44 Takes Office with Blunt Rejection of 43
WASHINGTON -- Looking westward into the sun and speaking to more than 1 million people on the Mall in front of him and to millions more around the world, President Barack Obama delivered a tough inaugural speech that must have made members of the outgoing Bush administration squirm in their chairs.
After thanking President George W. Bush for his service to the nation and for helping during the presidential transition, Obama veered sharply, offering no attempt at sugar-coating, no deeper genuflection toward the Bushes, who left the Capitol by helicopter soon after Obama's blunt speech and headed for Texas.
Instead, Obama hit his theme early and often in his 18-minute address: The presidential inaugural oath is sometimes taken "amidst gathering clouds and raging storms." Now is one of those times, he said.
Obama declared "we are in the midst of crisis" and recounted wars, a badly weakened economy that he blamed on greed on the part of some and "also on our collective failure to make hard choices."
Homes have been lost, jobs shed, business shuttered, he recounted. Health care is too costly, schools fail too many students and we waste our energy.
There was no affable reference to Bush's eight years in office or mention of the wonders of the Bush legacy, nothing warm and fuzzy. It was a putdown, a repudiation of the Bush years.
Obama was just warming up.
Aside from these "indicators of crisis," the nation is on an emotional downer. Our national confidence has been sapped, Obama said, and there is a nagging fear "that America's decline is inevitable and that the next generation must lower its sights."
OK, having painted the gathering gloom, the new president told what was needed to get out of it. Citing past sacrifices by Americans, Obama declared: "This is the journey we continue today."
While the challenges facing us are serious and many and will not be met easily or quickly, Obama defiantly proclaimed: "But know this, America -- they will be met."
The new president continued his indirect criticism of the old regime.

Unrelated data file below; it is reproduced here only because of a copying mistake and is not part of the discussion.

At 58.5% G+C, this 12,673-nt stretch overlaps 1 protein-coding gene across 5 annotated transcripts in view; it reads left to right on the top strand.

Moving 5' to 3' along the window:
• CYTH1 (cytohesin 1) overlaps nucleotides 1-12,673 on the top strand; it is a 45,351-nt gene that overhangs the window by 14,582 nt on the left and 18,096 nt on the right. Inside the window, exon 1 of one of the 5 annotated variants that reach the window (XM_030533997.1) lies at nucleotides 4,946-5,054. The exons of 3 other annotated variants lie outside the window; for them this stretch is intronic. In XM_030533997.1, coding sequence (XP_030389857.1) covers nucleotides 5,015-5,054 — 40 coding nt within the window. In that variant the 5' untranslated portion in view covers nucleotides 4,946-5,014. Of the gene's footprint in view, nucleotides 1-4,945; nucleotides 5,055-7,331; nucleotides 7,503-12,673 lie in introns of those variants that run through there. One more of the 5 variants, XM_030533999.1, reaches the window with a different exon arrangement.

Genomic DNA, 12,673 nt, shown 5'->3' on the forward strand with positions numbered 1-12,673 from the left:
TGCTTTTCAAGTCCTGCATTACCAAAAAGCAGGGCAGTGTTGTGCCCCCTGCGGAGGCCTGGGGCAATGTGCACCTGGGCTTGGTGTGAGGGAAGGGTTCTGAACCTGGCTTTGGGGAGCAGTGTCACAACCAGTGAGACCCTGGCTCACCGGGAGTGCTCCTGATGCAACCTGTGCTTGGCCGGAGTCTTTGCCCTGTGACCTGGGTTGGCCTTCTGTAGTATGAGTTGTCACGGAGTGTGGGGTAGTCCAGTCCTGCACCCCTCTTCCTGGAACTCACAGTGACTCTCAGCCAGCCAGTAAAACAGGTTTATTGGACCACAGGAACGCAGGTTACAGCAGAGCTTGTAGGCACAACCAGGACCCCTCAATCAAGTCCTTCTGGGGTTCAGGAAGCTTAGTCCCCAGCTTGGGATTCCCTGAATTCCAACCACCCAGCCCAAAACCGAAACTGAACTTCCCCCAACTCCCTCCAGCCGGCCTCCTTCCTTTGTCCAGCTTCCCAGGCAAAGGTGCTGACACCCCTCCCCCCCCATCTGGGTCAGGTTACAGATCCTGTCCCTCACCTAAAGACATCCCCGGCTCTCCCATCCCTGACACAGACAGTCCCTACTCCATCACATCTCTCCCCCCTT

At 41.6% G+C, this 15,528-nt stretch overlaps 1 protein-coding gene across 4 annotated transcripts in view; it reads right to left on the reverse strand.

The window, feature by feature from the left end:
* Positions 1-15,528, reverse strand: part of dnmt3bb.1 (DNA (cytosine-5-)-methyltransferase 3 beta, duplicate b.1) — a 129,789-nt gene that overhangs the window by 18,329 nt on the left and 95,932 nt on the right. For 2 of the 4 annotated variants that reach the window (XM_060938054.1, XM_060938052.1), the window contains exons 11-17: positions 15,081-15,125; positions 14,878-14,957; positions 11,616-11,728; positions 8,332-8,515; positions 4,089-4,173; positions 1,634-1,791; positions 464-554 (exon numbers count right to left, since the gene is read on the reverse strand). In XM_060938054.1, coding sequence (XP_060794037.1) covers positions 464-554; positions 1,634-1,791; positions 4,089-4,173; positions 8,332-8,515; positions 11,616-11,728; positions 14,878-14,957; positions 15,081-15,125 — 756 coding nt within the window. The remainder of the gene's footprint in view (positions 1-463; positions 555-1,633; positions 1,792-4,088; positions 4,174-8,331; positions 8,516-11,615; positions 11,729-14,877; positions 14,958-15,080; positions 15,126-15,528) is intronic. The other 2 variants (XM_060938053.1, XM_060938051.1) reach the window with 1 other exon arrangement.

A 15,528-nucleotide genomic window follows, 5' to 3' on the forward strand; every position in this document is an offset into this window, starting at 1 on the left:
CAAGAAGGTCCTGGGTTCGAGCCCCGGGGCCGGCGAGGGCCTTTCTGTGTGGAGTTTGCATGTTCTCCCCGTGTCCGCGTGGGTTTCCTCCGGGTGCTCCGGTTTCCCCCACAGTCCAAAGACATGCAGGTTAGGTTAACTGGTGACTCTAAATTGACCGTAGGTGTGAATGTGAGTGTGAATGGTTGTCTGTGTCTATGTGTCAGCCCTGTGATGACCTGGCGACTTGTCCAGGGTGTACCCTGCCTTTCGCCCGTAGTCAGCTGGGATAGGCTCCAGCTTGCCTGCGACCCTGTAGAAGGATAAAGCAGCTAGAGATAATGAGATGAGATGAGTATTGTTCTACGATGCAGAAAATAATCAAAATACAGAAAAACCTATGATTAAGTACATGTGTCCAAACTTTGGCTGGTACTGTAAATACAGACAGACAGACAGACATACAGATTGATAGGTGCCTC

We have chosen hope over fear, unity of purpose over conflict and discord, Obama said. The time has come to proclaim an end to petty grievances and false promises, recriminations and worn-out dogmas that have long strangled our politics.
The time has come, he continued, to "set aside childish things." No particulars were mentioned and there was no hint of emotion from Bush family members in attendance, including both President Bushes and their wives.
But it was difficult to recall an inaugural speech that so harshly described the nation's condition that now became the responsibility of the incoming president. It was reminiscent of Franklin Delano Roosevelt's 1933 inaugural when he denounced "fear itself, nameless, unreasoning, unjustified terror, which paralyzes needed efforts to convert retreat into advance." Incumbent President Herbert Hoover sat quietly nearby.
So much for the old. And now the new.
The U.S. remains the most prosperous, powerful nation on Earth, with productive workers and inventive minds. "But our time of standing pat, of protecting narrow interests and putting off unpleasant decisions -- that time has surely passed," Obama said. "Starting today, we must pick ourselves up, dust ourselves off and begin again the work of remaking America."
The state of the economy calls for bold action, to create new jobs and build for growth.
To those who question the scale of our ambitions, Obama challenged, they should recall "what free men and women can achieve when imagination is joined to common purpose and necessity to courage."
Cynics fail to understand that the ground has shifted beneath them -- "that the stale political arguments that have consumed us for so long no longer apply," he declared.
Obama offered to renew U.S. leadership to all nations that seek peace. Earlier generations understood that "our power alone cannot protect us, nor does it entitle us to do as we please."
Instead, "our power grows through its prudent use; our security emanates from the justness of our cause, the force of our example, the tempering qualities of humility and restraint."
The U.S. will leave Iraq to its people, forge a hard-earned peace in Afghanistan, lessen the nuclear threat and fight global warming.
"For those who seek to advance their aims by inducing terror and slaughtering innocents, we say to you now that our spirit is stronger and cannot be broke; you cannot outlast us, and we will defeat you."
One watching Obama could only conclude that the page has been turned, dramatically and completely.
© 2009 Helen Thomas